Scene co-Directors Alex Schlicke and Vijay Bhopal to visit Odisha in February to assess progress to date and opportunities for further development of their project to support energy access in this remote rural area of India.
There's a lot of focus on technological gadgetry in the energy sphere. But those fighting the fight on the ground in the world of community energy realise that a lot of the action is to be found in the field of social innovation: new ways of owning the benefits that come from energy generation, storage, distribution and retail, new ways for financing community projects, and so on.
What is social innovation in community energy, were does it come from, and what directs it?
Since our inception we have intended to work throughout the UK and beyond. Whilst most of our work is centred around local energy in Scotland, it has been the intention of our social enterprise to use our skills to the wider benefit of humanity.
When we started Scene there where 1.3bn people in the world that had no access to modern electricity services. That number is now estimated at 1.1bn, with much of that reduction due to rapid electrification programmes in India and China. The World Bank and others predict that due to population growth, the bulk numbers of people without energy access in Sub-Saharan Africa, for example, could be approximately equal to today's number in 2030. A scary thought.
A new film, The Solar Fix, produced by the University of Edinburgh and Edinburgh based social enterprise Scene shows the scale of the challenge. The Solar Fix journeys into three villages in the Indian state of Odisha, where over 200,000 solar systems have been installed by governments and international NGOs since 2009.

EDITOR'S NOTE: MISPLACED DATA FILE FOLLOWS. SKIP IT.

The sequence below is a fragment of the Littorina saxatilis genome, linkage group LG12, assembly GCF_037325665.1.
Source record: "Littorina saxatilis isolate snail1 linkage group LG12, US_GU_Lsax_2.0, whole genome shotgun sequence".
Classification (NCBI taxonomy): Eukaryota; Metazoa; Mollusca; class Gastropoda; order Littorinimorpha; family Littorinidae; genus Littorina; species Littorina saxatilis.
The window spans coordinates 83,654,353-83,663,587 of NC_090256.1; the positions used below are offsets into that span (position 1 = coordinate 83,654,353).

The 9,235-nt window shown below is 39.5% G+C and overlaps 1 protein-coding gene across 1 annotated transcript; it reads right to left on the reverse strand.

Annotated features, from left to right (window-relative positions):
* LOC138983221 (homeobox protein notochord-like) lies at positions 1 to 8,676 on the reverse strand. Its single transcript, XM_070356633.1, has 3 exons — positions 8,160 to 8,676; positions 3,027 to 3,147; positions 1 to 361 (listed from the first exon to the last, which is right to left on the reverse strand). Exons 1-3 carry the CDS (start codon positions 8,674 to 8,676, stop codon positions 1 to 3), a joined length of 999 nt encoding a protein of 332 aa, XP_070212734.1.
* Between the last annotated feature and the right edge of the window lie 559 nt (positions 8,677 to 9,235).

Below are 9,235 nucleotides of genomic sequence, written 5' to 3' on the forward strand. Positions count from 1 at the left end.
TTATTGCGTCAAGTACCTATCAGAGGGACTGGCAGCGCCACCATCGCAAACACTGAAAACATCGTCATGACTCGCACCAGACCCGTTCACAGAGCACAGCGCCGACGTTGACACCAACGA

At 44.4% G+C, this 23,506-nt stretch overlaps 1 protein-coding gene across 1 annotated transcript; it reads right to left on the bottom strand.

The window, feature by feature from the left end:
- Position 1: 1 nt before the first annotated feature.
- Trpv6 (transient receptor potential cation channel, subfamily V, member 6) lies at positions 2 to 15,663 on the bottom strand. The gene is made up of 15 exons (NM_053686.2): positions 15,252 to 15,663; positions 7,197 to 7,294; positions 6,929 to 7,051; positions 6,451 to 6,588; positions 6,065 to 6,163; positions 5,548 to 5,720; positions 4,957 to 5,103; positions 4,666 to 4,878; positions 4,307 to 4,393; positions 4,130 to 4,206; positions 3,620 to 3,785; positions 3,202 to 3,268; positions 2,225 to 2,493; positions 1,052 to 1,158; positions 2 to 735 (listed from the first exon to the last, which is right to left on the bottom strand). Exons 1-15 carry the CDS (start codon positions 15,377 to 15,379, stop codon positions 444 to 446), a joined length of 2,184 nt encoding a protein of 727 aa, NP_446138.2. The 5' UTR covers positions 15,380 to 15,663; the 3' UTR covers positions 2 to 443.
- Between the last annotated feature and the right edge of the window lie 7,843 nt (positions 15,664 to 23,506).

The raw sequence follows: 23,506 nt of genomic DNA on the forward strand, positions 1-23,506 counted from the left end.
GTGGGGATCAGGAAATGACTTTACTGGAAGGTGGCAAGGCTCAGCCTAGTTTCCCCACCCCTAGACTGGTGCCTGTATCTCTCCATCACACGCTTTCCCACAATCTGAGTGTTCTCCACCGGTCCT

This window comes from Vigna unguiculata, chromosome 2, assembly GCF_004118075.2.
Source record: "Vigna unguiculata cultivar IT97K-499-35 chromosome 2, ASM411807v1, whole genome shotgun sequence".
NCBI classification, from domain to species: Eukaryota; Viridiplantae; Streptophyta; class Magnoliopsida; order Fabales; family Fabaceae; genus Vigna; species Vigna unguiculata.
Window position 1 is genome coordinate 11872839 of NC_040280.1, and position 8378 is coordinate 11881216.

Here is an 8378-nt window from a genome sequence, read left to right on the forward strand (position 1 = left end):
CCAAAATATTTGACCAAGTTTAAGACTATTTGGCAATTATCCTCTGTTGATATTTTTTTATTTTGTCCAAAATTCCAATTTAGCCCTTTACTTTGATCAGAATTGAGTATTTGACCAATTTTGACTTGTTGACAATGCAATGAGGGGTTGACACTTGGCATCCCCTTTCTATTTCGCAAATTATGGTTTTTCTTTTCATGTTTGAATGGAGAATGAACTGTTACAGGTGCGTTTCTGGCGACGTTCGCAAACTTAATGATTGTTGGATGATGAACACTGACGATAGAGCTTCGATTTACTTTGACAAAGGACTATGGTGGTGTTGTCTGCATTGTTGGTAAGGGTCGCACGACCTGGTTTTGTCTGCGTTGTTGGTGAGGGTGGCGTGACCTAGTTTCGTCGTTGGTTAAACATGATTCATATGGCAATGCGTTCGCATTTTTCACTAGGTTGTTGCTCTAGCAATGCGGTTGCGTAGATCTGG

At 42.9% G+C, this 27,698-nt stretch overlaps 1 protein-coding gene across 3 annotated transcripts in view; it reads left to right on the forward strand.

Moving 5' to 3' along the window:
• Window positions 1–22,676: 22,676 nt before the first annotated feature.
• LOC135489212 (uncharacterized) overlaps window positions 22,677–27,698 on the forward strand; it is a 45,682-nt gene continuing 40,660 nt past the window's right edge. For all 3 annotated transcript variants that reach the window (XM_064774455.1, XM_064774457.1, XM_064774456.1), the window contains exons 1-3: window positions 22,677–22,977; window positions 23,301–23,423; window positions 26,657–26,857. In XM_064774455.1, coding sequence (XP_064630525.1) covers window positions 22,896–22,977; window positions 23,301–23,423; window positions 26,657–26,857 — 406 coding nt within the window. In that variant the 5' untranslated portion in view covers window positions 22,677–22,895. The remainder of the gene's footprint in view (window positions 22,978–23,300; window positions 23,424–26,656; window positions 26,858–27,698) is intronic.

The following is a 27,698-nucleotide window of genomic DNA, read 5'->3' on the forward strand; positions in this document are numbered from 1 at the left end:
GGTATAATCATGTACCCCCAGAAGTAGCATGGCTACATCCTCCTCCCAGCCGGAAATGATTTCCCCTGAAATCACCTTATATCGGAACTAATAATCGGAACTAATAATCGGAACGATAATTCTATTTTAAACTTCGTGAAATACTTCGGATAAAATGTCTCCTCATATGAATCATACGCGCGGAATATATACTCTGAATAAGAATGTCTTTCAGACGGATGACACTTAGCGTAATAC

In collaboration with Coventry University, Scene are conducting a longitudinal study of community renewable energy in Scotland. The project is hiring a temporary research intern to aid in the organisation, management and surveying of community groups across Scotland.
A fully funded scholarship for a PhD research on digital finance and sustainable energy in India is being offered in International Development at the University of Edinburgh, in collaboration with Scene – an Edinburgh based social enterprise that specialise in community energy and ICT.
At Scene we are innovating to try and find solutions to one of these issues; lack of human capacity and effective supply chains for after-sales and maintenance, through our project in India, Urjaa Samadhan. Building on Urjaa Samadhan, we are now looking to work on the issue of access to credit for end-users and small developers, through enabling the ESCo model, with Chile as a pilot location.
Just because we can’t stop the rain, that doesn’t mean we can’t stop homes and businesses from flooding. The real problem is not the rain, but where the water goes after it comes out of the sky. With SEPA publishing new guidance on natural flood management measures "for local authorities and landowners", now is the time for communities to engage so that protection measures are put in place which can help prevent flooding in the future, and deliver wider environmental benefits.